TitleThe roles of structural variability and amphiphilicity of
TMC278/rilpivirine in mechanisms of HIV drug resistance avoidance and enhanced oral bioavailability
NameFrenkel, Yulia (author), Olson, Wilma (chair), Arnold, Eddy (internal member), Stock, Ann (internal member), Levy, Ronald (internal member), Gallicchio, Emilio (outside member), Rutgers University, Graduate School - New Brunswick,
DescriptionNon-nucleoside reverse transcriptase inhibitors (NNRTIs) are small hydrophobic drug molecules that bind to a hydrophobic pocket of the HIV-1 reverse transcriptase (RT). A number of molecules from diarylpyrimidine (DAPY) class of NNRTIs have exceptional inhibitory properties against a broad range of known drug-resistant viral strains of HIV-1 and good oral bioavailability in humans. Biophysical, structural, and computational methods were applied to study DAPY NNRTIs with differing RT inhibitory and bioavailability properties with a goal to define the mechanisms by which the dual success of the selected DAPY NNRTIs is achieved.
Exceptional bioavailability properties of selected DAPY NNRTIs were hypothesized to stem from their ability to form self-formulated spherical drug aggregates, ~60 nm in diameter, that are trafficked from the gastrointestinal tract into systemic circulation through a lymphatic uptake pathway. Using dynamic light scattering (DLS) and electron microscopy (EM), formation of drug aggregates was demonstrated. Drug aggregation was determined to be surfactant independent. Based on this observation, it was hypothesized that the drug molecules were able to achieve surface-active properties. Using X-ray crystallography and all atom MD simulations of the drug aggregate/water interface it was determined that amphiphilic properties of the selected DAPY NNRTI molecules depend on the availability of the protonation site at the pyrimidine ring and structural variability of the drug molecules at the linker moieties.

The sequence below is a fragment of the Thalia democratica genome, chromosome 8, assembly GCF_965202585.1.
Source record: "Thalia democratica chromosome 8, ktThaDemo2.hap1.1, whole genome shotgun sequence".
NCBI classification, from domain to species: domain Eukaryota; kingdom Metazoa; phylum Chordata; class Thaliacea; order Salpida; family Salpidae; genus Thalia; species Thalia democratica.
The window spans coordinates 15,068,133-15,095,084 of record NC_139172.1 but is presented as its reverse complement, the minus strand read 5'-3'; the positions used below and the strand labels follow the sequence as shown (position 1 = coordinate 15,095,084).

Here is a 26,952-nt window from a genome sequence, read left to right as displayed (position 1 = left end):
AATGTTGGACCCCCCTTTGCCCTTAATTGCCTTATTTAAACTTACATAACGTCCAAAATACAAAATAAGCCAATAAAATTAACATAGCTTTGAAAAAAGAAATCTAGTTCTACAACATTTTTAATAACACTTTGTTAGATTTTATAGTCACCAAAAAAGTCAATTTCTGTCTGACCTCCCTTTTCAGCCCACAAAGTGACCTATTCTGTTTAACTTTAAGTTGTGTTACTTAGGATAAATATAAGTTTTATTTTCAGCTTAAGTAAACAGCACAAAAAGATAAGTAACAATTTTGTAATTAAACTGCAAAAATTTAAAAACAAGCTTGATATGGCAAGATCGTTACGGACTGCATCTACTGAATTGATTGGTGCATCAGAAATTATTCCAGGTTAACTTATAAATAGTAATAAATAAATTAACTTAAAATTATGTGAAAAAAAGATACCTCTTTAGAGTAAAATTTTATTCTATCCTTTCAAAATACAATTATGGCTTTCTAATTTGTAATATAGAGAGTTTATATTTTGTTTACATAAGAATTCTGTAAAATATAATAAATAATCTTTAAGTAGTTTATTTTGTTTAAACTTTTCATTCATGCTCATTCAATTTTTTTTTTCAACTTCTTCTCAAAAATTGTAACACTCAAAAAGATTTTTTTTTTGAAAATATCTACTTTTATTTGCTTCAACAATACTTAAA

Ability of the late phase DAPY NNRTI drug molecules to inhibit the broad range of drug-resistant HIV-1 mutants has been previously linked to the ability of the molecules to sample multiple binding modes within the binding pocket of HIV-1 RT (Das et al., 2004). Using computational methods, conformational sampling by TMC278 (a DAPY NNRTI in multiple Phase III trials) in the pocket of the wild-type and the mutant NNRTI-binding pocket (NNIBP) was evaluated. Results of this work support the concept that structural variability is important in overcoming drug resistance mechanisms.
We propose that the implementation of drug aggregation testing and the evaluation of torsional flexibility of highly hydrophobic compounds in the context of the lead identification strategies will allow for better selection of potent and orally bioavailable hydrophobic drug candidates.
NoteIncludes bibliographical references (139-146)
Noteby Yulia Frenkel
CollectionGraduate School - New Brunswick Electronic Theses and Dissertations
Organization NameRutgers, The State University of New Jersey
RightsThe author owns the copyright to this work.